• To oppose any form of corporate income taxes or other business taxes that discourage capital investment and therefore job creation.
• Support limiting Nevada state government spending to the rate of population growth.

P.O. Box 93596 | Las Vegas, NV 89193-3596

To ensure that you continue receiving email updates,

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March 25, 2019
25 Mar 2019

Political Update – March 19, 2019

 

The prevailing wage is a rip off. Here are the numbers to prove it. 

Victor Joecks
Las Vegas Review-Journal

March 12, 2019

CARSON CITY — For decades, fiscal watchdogs have contended that prevailing wage mandates increase infrastructure costs. Now Nevada governments are saying the same thing.

When a private company embarks upon a major capital project, it solicits bids. Its goal is to find someone who will meet its construction standards at the best price. It doesn’t care if a company uses fewer higher paid workers or more lower paid workers. It’s just interested in the bottom line.

Not so in government. Nevada government requires that the workers on most government construction projects receive union-wage rates, called the prevailing wage. A Nevada Policy Research Institute study found that those wage rates are around 45 percent higher than market rates.

This doesn’t make economic sense for taxpayers, which is why Republicans passed a bill during the 2015 session that modified Nevada’s prevailing wage law. They raised the threshold at which prevailing wage requirements were triggered for public projects from $100,000 to $250,000. They also allowed school districts and colleges to pay 90 percent of the prevailing wage. It would have been preferable for Republicans to have eliminated the prevailing wage altogether, but, alas, former Gov. Brian Sandoval should have done a lot of things differently.

Now Democrats are seeking to overturn even those minor reforms. Every Assembly Democrat is co-sponsoring Assembly Bill 136. It would lower the prevailing wage threshold from $250,000 to $100,000 and require schools, colleges and charter schools to pay the full prevailing wage. The bill came out of committee on Monday.

Requiring higher wages for construction projects increases costs. That’s obvious to anyone not receiving union campaign contributions. It’s also the conclusion of numerous government agencies that looked at how this would affect their budgets. The Clark County School District projects the changes will cost it $7.5 million a year. The Nevada System of Higher Education estimates an extra $9 million a year in expenses.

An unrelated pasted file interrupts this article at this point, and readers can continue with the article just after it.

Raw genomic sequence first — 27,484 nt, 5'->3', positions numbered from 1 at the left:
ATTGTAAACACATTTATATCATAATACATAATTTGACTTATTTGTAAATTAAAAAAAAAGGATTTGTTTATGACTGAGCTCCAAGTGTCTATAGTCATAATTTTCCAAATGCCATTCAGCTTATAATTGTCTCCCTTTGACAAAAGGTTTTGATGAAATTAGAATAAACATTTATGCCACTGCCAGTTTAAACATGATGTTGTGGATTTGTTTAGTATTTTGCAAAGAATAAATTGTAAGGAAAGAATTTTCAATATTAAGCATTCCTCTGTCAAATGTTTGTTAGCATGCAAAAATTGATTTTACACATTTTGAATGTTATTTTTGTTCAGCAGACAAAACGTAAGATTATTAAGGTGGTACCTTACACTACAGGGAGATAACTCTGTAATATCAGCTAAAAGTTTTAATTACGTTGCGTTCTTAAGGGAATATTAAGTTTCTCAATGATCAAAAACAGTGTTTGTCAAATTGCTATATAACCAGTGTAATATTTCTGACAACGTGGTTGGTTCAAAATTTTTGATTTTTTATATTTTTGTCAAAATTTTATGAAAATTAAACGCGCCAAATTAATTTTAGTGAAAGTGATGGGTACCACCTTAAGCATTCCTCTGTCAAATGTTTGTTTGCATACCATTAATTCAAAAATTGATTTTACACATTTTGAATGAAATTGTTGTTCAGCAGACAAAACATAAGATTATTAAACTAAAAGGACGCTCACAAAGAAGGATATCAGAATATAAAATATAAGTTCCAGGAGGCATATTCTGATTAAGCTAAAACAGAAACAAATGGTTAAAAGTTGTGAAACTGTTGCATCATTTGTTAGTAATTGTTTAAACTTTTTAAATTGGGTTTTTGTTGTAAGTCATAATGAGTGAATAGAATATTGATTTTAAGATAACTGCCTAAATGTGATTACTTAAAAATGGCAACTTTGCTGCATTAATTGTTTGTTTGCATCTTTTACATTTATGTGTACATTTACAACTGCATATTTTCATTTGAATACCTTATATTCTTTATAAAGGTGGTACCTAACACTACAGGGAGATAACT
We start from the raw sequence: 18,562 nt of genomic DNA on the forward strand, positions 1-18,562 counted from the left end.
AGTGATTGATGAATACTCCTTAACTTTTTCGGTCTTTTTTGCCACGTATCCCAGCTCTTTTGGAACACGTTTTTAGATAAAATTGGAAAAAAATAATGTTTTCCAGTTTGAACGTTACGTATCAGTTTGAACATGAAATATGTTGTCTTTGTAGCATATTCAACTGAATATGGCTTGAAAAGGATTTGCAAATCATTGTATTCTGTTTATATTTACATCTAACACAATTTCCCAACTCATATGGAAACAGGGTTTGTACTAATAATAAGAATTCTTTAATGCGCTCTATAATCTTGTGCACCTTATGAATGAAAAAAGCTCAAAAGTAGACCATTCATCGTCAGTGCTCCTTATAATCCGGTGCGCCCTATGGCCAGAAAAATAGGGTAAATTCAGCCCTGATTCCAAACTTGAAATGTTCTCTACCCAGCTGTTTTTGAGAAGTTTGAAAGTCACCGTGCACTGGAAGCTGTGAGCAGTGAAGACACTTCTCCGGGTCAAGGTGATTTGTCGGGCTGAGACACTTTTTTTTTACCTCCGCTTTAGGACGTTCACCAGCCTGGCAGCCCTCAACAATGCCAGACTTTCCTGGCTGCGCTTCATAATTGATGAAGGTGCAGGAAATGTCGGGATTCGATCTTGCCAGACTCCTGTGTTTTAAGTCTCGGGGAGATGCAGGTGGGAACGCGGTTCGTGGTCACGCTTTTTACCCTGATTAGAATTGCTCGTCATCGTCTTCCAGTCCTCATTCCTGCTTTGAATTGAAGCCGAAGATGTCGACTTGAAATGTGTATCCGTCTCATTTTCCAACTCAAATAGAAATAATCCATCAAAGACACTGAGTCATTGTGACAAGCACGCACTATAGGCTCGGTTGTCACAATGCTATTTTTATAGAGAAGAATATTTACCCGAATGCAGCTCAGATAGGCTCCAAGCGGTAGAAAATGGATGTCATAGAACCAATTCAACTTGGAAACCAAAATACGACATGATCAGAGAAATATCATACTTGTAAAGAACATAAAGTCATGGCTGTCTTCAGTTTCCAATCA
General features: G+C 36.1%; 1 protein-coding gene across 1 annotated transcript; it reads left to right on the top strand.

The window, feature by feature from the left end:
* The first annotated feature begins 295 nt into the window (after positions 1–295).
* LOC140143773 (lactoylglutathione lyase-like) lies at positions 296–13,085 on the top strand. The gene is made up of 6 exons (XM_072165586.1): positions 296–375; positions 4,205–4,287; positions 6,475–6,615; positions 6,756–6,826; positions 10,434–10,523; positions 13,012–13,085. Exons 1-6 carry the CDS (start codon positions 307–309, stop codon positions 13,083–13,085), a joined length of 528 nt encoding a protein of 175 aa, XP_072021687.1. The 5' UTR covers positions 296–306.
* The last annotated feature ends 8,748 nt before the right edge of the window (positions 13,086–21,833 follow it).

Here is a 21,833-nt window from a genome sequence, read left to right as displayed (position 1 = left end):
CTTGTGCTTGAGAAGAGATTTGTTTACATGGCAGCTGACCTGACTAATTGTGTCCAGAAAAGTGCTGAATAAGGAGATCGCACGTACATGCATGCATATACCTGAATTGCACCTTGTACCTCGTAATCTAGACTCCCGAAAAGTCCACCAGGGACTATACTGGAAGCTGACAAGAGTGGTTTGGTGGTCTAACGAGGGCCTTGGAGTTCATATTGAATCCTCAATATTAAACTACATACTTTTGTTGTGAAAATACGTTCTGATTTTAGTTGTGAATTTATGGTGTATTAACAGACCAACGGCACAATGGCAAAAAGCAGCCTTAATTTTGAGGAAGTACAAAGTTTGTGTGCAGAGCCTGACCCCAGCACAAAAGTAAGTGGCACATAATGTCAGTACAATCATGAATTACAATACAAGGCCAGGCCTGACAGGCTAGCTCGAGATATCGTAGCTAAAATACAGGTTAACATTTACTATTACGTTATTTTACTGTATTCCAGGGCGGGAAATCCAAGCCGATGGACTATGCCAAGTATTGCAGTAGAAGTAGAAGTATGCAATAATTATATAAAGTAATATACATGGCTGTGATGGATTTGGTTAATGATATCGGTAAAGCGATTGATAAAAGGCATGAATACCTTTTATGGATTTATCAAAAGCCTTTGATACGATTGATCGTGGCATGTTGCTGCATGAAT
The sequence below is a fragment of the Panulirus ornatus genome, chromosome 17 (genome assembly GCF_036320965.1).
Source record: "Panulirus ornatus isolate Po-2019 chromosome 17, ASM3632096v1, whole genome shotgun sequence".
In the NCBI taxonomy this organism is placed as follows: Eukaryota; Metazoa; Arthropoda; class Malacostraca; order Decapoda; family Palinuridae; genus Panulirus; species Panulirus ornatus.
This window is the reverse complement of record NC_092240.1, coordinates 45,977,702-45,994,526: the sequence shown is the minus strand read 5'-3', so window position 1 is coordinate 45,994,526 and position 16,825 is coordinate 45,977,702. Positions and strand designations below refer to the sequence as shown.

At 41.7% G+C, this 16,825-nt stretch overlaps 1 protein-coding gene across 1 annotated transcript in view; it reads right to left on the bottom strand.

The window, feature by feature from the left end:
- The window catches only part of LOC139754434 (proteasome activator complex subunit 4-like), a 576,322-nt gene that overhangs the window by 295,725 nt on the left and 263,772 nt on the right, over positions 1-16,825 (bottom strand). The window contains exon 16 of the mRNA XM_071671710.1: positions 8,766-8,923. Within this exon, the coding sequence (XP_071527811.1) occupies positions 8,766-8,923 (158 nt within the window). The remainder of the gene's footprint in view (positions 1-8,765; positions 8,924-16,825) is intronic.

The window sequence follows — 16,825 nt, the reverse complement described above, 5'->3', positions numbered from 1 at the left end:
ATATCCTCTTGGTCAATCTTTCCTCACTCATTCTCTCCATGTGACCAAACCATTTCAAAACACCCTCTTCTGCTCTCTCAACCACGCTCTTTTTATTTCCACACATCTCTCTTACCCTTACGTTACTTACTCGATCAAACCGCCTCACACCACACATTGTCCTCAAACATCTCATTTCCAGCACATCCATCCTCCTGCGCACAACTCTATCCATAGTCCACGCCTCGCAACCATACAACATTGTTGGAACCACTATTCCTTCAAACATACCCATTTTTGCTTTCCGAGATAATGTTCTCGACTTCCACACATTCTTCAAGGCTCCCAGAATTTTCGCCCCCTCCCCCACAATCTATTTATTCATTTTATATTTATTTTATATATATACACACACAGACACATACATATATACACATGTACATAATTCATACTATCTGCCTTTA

That’s just the cost of raising the prevailing wage from 90 percent to 100 percent. The NPRI study found the market wage rate is 69 percent of the prevailing wage rate. If it had been legal for the school district to pay the market wage rate, it would have had an extra $15 million a year to spend on construction. Nevada’s higher education institutions would have had an extra $18 million a year. Both numbers are compared to paying 90 percent of the prevailing wage, not the 100 percent Democrats prefer.

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To get a sense of just how inflated these [prevailing wage] mandated rates are, NPRI analyzed the 2017 prevailing wage rates for 14 job categories in Clark County, which accounted for more than half of all construction employment that year.

The prevailing wage ranged from 14 percent above the market wage for roofers, to a staggering 109 percent above the market wage for glaziers. On a weighted basis, the average Clark County prevailing wage was 56 percent greater than the market wage.

Robert Fellner
Nevada Policy Research Institute
March 11, 2019

Support for prevailing wage undermines Dem opposition to Opportunity Scholarships

Robert Fellner
Nevada Policy Research Institute

March 11, 2019

…Specifically, Assembly Democrats recently introduced AB 136, which schools estimate will cost them $25 million over the next biennium. If the fiscal note from NSHE is included, that amount rises to $43.5 million.

This added cost reflects AB 136’s increase in the so-called “prevailing wage” requirement, which mandates that union workers be paid significantly above-market rates when working on school construction projects.

To get a sense of just how inflated these mandated rates are, NPRI analyzed the 2017 prevailing wage rates for 14 job categories in Clark County, which accounted for more than half of all construction employment that year.

The prevailing wage ranged from 14 percent above the market wage for roofers, to a staggering 109 percent above the market wage for glaziers. On a weighted basis, the average Clark County prevailing wage was 56 percent greater than the market wage.